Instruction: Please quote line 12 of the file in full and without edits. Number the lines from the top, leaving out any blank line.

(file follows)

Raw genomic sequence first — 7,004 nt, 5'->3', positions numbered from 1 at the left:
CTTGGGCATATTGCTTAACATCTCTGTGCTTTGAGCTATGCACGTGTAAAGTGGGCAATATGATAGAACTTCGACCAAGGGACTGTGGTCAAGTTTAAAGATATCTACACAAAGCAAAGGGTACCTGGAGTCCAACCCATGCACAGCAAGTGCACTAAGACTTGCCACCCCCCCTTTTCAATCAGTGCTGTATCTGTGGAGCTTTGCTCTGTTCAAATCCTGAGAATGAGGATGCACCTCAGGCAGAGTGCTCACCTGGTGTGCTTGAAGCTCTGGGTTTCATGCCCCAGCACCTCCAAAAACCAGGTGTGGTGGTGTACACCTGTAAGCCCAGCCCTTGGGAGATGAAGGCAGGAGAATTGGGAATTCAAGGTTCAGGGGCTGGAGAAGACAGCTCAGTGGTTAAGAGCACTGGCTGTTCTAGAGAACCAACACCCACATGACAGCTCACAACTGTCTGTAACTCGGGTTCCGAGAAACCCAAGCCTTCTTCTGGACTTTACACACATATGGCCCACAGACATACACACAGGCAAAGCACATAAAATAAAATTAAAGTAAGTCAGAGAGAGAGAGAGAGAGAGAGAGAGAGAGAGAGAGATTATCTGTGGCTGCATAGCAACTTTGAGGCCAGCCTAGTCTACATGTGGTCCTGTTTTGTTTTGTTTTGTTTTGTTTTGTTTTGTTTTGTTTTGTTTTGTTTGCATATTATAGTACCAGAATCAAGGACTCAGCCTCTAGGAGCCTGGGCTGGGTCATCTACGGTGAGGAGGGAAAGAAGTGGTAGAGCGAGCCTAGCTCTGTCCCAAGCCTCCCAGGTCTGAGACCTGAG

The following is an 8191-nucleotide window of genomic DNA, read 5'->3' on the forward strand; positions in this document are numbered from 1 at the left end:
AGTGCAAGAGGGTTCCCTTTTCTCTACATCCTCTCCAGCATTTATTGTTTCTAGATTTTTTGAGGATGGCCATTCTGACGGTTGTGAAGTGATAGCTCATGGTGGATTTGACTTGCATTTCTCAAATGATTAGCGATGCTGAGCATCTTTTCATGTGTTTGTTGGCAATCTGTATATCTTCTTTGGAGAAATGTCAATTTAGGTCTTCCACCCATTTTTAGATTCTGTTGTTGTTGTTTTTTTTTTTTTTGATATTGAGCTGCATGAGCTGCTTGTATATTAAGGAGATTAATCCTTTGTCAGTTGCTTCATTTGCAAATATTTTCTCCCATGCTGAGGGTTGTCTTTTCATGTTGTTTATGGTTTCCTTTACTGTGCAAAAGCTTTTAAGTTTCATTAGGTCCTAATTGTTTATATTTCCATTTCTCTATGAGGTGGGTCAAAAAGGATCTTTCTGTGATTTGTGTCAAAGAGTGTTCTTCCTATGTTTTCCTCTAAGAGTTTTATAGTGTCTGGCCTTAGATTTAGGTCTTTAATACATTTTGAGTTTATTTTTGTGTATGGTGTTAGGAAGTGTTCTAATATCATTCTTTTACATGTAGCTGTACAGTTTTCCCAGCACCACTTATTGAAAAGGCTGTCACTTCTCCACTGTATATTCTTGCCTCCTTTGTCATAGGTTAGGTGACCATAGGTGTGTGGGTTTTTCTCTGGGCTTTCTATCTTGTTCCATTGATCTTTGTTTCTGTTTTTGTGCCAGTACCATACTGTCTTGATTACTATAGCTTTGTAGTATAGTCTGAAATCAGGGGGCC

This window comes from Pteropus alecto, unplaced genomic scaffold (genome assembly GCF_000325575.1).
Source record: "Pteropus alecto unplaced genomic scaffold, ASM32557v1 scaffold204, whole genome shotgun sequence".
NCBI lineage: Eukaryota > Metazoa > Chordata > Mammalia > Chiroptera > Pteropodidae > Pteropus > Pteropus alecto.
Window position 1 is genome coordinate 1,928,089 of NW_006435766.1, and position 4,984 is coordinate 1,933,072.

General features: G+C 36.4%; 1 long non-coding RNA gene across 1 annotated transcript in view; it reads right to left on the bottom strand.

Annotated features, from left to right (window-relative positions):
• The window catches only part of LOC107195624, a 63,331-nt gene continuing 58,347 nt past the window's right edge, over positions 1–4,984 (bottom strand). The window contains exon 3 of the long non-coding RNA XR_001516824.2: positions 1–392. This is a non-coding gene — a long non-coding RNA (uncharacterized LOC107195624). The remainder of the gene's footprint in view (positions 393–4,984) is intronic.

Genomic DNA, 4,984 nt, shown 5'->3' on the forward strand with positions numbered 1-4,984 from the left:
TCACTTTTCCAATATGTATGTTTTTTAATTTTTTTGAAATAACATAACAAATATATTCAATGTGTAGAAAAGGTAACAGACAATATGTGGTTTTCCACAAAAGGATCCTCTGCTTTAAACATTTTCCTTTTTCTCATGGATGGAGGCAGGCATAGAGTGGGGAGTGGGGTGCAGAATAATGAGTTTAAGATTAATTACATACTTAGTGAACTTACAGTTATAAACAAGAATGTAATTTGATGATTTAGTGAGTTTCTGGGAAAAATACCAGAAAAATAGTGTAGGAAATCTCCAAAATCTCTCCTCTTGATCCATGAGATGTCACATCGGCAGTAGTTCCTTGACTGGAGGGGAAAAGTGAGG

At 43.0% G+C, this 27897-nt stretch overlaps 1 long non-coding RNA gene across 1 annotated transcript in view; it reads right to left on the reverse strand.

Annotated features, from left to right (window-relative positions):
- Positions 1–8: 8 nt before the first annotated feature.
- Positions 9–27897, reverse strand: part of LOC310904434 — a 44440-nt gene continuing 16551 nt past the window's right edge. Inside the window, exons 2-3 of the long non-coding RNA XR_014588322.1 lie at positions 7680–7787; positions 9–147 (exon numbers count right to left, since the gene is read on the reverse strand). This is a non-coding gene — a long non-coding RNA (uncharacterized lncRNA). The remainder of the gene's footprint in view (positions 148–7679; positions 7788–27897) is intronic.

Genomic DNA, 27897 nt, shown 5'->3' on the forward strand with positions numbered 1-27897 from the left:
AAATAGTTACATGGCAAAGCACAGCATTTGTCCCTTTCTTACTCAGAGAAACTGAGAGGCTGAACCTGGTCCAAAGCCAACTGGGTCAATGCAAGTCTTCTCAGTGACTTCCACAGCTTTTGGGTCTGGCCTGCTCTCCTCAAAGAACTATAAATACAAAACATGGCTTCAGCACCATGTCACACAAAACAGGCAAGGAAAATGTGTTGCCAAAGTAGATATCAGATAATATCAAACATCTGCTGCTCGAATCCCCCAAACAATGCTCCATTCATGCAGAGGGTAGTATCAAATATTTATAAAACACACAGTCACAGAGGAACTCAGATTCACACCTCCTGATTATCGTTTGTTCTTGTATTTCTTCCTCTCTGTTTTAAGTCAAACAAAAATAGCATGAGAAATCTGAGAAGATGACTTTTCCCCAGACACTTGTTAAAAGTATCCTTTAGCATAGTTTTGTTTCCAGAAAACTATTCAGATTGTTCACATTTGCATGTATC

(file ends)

Genomic DNA, 4,984 nt, shown 5'->3' on the forward strand with positions numbered 1-4,984 from the left: